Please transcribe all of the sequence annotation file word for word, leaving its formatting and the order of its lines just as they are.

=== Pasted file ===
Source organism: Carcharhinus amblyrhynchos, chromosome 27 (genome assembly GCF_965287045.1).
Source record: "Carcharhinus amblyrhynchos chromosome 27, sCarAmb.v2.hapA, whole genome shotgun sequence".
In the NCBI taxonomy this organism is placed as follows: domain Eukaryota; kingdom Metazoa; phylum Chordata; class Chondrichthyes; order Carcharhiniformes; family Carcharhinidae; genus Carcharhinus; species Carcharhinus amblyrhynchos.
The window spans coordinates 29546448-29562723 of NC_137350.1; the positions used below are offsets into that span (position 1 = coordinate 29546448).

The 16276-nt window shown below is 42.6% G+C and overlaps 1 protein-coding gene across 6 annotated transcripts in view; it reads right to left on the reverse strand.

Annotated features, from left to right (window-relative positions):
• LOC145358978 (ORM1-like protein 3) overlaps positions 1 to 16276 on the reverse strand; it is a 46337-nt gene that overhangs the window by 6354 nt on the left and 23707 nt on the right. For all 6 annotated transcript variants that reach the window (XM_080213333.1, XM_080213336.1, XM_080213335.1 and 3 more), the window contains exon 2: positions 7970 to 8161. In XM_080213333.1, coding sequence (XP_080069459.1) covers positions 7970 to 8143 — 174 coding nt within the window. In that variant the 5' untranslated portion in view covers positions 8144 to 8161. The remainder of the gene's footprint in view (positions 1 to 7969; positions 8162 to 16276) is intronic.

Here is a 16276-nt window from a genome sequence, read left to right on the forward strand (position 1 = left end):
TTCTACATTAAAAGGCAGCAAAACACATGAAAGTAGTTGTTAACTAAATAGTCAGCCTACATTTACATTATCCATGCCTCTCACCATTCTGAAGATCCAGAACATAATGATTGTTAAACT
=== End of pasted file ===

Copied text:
Source organism: Carcharhinus amblyrhynchos, chromosome 27 (genome assembly GCF_965287045.1).
Source record: "Carcharhinus amblyrhynchos chromosome 27, sCarAmb.v2.hapA, whole genome shotgun sequence".
In the NCBI taxonomy this organism is placed as follows: domain Eukaryota; kingdom Metazoa; phylum Chordata; class Chondrichthyes; order Carcharhiniformes; family Carcharhinidae; genus Carcharhinus; species Carcharhinus amblyrhynchos.
The window spans coordinates 29546448-29562723 of NC_137350.1; the positions used below are offsets into that span (position 1 = coordinate 29546448).

The 16276-nt window shown below is 42.6% G+C and overlaps 1 protein-coding gene across 6 annotated transcripts in view; it reads right to left on the reverse strand.

Annotated features, from left to right (window-relative positions):
• LOC145358978 (ORM1-like protein 3) overlaps positions 1 to 16276 on the reverse strand; it is a 46337-nt gene that overhangs the window by 6354 nt on the left and 23707 nt on the right. For all 6 annotated transcript variants that reach the window (XM_080213333.1, XM_080213336.1, XM_080213335.1 and 3 more), the window contains exon 2: positions 7970 to 8161. In XM_080213333.1, coding sequence (XP_080069459.1) covers positions 7970 to 8143 — 174 coding nt within the window. In that variant the 5' untranslated portion in view covers positions 8144 to 8161. The remainder of the gene's footprint in view (positions 1 to 7969; positions 8162 to 16276) is intronic.

Here is a 16276-nt window from a genome sequence, read left to right on the forward strand (position 1 = left end):
TTCTACATTAAAAGGCAGCAAAACACATGAAAGTAGTTGTTAACTAAATAGTCAGCCTACATTTACATTATCCATGCCTCTCACCATTCTGAAGATCCAGAACATAATGATTGTTAAACT